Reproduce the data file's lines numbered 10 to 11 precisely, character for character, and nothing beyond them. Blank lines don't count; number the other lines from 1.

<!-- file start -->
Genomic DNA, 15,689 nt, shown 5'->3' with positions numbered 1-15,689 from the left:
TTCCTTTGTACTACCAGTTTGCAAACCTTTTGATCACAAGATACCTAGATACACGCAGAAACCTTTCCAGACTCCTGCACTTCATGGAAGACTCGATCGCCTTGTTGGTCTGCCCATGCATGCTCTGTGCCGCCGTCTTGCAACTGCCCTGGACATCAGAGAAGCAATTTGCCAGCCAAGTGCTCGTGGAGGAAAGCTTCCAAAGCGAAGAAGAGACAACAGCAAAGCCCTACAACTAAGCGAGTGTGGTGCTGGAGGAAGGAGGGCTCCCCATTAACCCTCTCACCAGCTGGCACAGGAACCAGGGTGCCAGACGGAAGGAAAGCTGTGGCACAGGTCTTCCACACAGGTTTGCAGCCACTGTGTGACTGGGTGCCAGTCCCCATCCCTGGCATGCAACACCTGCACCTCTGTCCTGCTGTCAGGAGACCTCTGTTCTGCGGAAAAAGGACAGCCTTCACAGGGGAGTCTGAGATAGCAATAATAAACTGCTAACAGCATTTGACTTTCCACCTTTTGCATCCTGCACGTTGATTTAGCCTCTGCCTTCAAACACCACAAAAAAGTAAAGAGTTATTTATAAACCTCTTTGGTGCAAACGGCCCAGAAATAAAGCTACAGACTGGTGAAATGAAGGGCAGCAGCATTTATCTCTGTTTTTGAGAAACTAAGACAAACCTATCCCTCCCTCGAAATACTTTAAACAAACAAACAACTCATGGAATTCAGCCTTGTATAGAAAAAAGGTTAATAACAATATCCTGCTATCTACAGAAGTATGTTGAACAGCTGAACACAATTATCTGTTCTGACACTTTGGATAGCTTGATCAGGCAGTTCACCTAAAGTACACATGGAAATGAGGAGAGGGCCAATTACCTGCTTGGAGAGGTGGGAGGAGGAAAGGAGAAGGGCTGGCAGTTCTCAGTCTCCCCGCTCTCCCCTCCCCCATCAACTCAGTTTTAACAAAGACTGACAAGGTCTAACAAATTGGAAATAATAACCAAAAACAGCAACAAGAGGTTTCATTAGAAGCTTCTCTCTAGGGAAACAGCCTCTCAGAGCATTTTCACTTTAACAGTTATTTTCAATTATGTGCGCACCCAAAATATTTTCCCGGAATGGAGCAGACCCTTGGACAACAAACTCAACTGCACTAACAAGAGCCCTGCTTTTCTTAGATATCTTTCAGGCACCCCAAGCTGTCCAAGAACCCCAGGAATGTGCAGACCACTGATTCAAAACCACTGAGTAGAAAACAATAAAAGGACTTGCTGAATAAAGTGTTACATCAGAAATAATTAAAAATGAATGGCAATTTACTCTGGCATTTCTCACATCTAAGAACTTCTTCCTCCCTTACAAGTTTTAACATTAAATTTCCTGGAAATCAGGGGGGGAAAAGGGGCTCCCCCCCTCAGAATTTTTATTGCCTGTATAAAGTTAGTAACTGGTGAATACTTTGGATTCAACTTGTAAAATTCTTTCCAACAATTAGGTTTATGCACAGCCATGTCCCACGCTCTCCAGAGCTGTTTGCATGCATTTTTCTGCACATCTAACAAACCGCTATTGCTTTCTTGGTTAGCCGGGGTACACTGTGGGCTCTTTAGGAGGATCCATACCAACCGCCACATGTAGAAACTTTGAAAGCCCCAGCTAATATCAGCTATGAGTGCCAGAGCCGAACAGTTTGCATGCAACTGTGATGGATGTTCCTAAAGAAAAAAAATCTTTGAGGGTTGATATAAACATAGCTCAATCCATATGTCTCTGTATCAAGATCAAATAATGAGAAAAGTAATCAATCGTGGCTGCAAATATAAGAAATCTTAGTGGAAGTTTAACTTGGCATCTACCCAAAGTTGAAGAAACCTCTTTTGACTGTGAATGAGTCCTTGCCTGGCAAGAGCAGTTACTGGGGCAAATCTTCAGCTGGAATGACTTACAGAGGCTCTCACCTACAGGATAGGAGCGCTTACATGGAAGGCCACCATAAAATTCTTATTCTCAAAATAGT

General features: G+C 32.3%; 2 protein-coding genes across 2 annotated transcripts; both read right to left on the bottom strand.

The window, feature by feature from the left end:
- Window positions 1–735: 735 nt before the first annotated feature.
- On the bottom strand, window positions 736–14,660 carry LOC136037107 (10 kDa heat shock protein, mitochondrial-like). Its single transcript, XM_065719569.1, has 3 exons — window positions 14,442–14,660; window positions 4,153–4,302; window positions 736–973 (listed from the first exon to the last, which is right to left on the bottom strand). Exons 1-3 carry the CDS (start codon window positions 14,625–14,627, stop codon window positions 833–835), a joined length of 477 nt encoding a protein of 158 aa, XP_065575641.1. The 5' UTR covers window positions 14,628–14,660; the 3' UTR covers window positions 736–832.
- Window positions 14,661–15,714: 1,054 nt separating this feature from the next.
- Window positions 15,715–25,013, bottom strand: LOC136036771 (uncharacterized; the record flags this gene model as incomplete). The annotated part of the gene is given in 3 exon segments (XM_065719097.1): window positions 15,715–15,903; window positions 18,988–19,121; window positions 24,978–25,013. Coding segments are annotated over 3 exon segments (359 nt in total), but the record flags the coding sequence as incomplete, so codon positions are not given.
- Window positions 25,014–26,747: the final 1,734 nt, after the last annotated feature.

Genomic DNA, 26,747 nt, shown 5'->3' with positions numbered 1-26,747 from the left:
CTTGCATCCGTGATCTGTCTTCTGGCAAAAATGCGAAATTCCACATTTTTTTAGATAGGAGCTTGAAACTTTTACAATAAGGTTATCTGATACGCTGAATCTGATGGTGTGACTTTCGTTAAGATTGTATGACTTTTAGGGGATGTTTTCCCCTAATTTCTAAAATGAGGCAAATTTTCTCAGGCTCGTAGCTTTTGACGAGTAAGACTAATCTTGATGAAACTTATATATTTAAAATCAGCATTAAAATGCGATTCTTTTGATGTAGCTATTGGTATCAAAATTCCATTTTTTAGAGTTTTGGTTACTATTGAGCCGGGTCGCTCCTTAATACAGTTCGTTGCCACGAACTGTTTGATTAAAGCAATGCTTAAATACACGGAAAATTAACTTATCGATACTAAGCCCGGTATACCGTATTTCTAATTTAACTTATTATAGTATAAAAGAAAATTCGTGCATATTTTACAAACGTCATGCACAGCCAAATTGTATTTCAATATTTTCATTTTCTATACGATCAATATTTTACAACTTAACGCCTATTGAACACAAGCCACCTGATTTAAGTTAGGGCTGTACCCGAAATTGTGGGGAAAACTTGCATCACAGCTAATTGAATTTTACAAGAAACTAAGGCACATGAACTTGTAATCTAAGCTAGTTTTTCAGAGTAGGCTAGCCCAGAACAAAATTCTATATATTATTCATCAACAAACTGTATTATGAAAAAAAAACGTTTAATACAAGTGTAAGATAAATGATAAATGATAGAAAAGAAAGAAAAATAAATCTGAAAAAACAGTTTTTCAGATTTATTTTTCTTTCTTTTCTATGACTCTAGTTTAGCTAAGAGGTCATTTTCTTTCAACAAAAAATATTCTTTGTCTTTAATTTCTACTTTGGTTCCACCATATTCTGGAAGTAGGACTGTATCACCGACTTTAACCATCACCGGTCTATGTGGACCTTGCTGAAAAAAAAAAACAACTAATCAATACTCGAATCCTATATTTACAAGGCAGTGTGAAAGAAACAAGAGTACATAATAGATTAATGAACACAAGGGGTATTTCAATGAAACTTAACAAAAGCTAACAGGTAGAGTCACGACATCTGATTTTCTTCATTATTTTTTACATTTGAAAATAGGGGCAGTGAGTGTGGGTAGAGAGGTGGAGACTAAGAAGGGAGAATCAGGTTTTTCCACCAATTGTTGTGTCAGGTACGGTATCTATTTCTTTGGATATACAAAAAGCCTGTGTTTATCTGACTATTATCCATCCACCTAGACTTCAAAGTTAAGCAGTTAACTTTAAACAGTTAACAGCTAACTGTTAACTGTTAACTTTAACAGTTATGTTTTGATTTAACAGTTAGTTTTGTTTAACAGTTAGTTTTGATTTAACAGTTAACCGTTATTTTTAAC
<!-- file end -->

Genomic DNA, 26,747 nt, shown 5'->3' with positions numbered 1-26,747 from the left:
CTTGCATCCGTGATCTGTCTTCTGGCAAAAATGCGAAATTCCACATTTTTTTAGATAGGAGCTTGAAACTTTTACAATAAGGTTATCTGATACGCTGAATCTGATGGTGTGACTTTCGTTAAGATTGTATGACTTTTAGGGGATGTTTTCCCCTAATTTCTAAAATGAGGCAAATTTTCTCAGGCTCGTAGCTTTTGACGAGTAAGACTAATCTTGATGAAACTTATATATTTAAAATCAGCATTAAAATGCGATTCTTTTGATGTAGCTATTGGTATCAAAATTCCATTTTTTAGAGTTTTGGTTACTATTGAGCCGGGTCGCTCCTTAATACAGTTCGTTGCCACGAACTGTTTGATTAAAGCAATGCTTAAATACACGGAAAATTAACTTATCGATACTAAGCCCGGTATACCGTATTTCTAATTTAACTTATTATAGTATAAAAGAAAATTCGTGCATATTTTACAAACGTCATGCACAGCCAAATTGTATTTCAATATTTTCATTTTCTATACGATCAATATTTTACAACTTAACGCCTATTGAACACAAGCCACCTGATTTAAGTTAGGGCTGTACCCGAAATTGTGGGGAAAACTTGCATCACAGCTAATTGAATTTTACAAGAAACTAAGGCACATGAACTTGTAATCTAAGCTAGTTTTTCAGAGTAGGCTAGCCCAGAACAAAATTCTATATATTATTCATCAACAAACTGTATTATGAAAAAAAAACGTTTAATACAAGTGTAAGATAAATGATAAATGATAGAAAAGAAAGAAAAATAAATCTGAAAAAACAGTTTTTCAGATTTATTTTTCTTTCTTTTCTATGACTCTAGTTTAGCTAAGAGGTCATTTTCTTTCAACAAAAAATATTCTTTGTCTTTAATTTCTACTTTGGTTCCACCATATTCTGGAAGTAGGACTGTATCACCGACTTTAACCATCACCGGTCTATGTGGACCTTGCTGAAAAAAAAAAACAACTAATCAATACTCGAATCCTATATTTACAAGGCAGTGTGAAAGAAACAAGAGTACATAATAGATTAATGAACACAAGGGGTATTTCAATGAAACTTAACAAAAGCTAACAGGTAGAGTCACGACATCTGATTTTCTTCATTATTTTTTACATTTGAAAATAGGGGCAGTGAGTGTGGGTAGAGAGGTGGAGACTAAGAAGGGAGAATCAGGTTTTTCCACCAATTGTTGTGTCAGGTACGGTATCTATTTCTTTGGATATACAAAAAGCCTGTGTTTATCTGACTATTATCCATCCACCTAGACTTCAAAGTTAAGCAGTTAACTTTAAACAGTTAACAGCTAACTGTTAACTGTTAACTTTAACAGTTATGTTTTGATTTAACAGTTAGTTTTGTTTAACAGTTAGTTTTGATTTAACAGTTAACCGTTATTTTTAAC